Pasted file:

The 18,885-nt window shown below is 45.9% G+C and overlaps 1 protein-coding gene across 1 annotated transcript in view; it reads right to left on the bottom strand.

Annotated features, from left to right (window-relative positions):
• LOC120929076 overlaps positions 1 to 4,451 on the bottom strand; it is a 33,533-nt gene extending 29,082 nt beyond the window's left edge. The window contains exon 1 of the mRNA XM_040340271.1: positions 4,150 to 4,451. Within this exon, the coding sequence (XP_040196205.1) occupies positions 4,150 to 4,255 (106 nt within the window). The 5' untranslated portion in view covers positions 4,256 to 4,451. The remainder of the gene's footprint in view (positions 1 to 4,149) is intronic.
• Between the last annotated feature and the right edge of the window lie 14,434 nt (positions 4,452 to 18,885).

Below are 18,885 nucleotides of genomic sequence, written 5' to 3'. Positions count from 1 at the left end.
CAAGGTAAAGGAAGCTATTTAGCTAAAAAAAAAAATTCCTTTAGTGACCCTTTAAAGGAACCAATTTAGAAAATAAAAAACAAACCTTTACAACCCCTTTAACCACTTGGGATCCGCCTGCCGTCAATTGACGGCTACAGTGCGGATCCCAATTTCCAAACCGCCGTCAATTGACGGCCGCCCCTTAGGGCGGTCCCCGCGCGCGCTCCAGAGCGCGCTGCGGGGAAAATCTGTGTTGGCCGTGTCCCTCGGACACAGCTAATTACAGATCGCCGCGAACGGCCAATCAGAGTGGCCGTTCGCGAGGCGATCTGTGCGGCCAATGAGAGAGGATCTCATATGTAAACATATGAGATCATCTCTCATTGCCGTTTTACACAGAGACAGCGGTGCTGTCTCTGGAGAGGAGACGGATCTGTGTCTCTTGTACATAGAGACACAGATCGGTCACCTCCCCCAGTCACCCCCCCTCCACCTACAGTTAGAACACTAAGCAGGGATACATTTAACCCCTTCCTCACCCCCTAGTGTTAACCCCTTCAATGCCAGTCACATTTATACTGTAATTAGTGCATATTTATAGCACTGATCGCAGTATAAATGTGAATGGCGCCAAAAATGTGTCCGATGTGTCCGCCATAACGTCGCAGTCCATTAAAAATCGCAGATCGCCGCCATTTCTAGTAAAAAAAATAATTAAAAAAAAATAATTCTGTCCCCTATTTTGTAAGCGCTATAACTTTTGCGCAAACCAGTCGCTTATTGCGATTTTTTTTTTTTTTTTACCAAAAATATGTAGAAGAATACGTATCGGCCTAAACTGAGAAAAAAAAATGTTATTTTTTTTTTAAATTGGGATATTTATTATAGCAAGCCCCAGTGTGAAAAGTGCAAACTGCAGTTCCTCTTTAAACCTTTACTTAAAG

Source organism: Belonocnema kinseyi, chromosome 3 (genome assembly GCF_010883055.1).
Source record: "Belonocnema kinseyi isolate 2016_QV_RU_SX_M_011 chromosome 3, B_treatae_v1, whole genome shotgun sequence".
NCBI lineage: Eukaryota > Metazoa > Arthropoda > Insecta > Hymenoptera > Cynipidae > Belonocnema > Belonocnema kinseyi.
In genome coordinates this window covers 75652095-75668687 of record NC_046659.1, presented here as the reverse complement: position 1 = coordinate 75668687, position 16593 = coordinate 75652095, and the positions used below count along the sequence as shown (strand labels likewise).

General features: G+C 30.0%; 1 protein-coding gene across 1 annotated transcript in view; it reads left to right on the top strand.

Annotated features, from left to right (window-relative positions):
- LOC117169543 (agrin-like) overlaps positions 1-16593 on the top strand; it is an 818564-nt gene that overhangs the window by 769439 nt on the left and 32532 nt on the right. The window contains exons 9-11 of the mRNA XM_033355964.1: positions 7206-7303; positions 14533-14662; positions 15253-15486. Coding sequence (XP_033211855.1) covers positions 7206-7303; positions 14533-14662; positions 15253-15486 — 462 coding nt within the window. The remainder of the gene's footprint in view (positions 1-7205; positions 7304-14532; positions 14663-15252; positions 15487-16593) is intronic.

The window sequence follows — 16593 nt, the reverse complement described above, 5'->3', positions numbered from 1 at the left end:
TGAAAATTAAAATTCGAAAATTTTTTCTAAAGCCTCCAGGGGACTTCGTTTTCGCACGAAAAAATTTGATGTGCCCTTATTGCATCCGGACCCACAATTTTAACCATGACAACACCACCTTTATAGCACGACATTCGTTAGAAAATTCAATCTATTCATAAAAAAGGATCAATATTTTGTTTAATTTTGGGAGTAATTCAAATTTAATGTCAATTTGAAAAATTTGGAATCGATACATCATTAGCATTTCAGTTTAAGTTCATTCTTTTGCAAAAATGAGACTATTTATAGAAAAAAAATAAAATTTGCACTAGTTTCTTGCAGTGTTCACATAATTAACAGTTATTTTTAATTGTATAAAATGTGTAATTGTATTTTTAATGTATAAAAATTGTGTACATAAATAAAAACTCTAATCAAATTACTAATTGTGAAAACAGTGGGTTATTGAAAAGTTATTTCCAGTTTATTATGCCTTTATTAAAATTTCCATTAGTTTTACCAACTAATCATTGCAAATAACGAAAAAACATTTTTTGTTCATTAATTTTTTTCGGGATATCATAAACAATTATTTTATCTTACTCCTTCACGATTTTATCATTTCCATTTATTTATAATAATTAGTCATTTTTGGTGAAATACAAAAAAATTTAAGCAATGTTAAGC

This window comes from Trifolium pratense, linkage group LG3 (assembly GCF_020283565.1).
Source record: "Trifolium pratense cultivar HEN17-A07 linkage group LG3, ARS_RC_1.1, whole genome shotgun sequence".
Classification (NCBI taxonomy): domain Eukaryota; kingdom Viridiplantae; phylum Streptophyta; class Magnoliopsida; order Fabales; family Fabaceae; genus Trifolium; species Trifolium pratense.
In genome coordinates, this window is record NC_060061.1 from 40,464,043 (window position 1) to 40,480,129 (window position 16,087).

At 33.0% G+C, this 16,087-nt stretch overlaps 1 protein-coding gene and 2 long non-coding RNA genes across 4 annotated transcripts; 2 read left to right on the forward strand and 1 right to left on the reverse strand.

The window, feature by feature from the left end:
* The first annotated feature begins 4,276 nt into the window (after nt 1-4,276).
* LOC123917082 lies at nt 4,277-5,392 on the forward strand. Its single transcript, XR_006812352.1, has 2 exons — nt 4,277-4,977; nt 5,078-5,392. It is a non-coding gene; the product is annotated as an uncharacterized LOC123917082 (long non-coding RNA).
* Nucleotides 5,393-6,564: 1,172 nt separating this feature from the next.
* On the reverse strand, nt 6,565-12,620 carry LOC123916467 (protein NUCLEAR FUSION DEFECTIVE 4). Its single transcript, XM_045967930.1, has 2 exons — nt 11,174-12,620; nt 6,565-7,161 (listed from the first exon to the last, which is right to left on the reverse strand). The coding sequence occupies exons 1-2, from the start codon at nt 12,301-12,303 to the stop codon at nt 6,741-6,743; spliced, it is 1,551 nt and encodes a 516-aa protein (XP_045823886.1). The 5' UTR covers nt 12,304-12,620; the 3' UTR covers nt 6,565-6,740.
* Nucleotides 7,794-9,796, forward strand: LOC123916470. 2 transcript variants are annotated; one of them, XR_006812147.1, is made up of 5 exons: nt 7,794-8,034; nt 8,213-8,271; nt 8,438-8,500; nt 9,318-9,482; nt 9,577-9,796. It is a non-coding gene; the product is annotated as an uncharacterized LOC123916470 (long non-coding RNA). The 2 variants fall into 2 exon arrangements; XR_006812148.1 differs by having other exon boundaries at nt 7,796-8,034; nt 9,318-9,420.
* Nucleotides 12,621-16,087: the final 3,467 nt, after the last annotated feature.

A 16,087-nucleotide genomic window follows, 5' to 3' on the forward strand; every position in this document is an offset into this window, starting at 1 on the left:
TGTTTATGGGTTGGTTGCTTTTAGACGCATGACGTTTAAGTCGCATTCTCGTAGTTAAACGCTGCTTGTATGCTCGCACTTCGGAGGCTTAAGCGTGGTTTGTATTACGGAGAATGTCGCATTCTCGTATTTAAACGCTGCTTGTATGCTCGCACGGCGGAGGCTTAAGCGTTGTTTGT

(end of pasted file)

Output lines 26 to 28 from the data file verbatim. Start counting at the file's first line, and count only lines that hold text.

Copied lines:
* Nucleotides 7,794-9,796, forward strand: LOC123916470. 2 transcript variants are annotated; one of them, XR_006812147.1, is made up of 5 exons: nt 7,794-8,034; nt 8,213-8,271; nt 8,438-8,500; nt 9,318-9,482; nt 9,577-9,796. It is a non-coding gene; the product is annotated as an uncharacterized LOC123916470 (long non-coding RNA). The 2 variants fall into 2 exon arrangements; XR_006812148.1 differs by having other exon boundaries at nt 7,796-8,034; nt 9,318-9,420.
* Nucleotides 12,621-16,087: the final 3,467 nt, after the last annotated feature.

A 16,087-nucleotide genomic window follows, 5' to 3' on the forward strand; every position in this document is an offset into this window, starting at 1 on the left: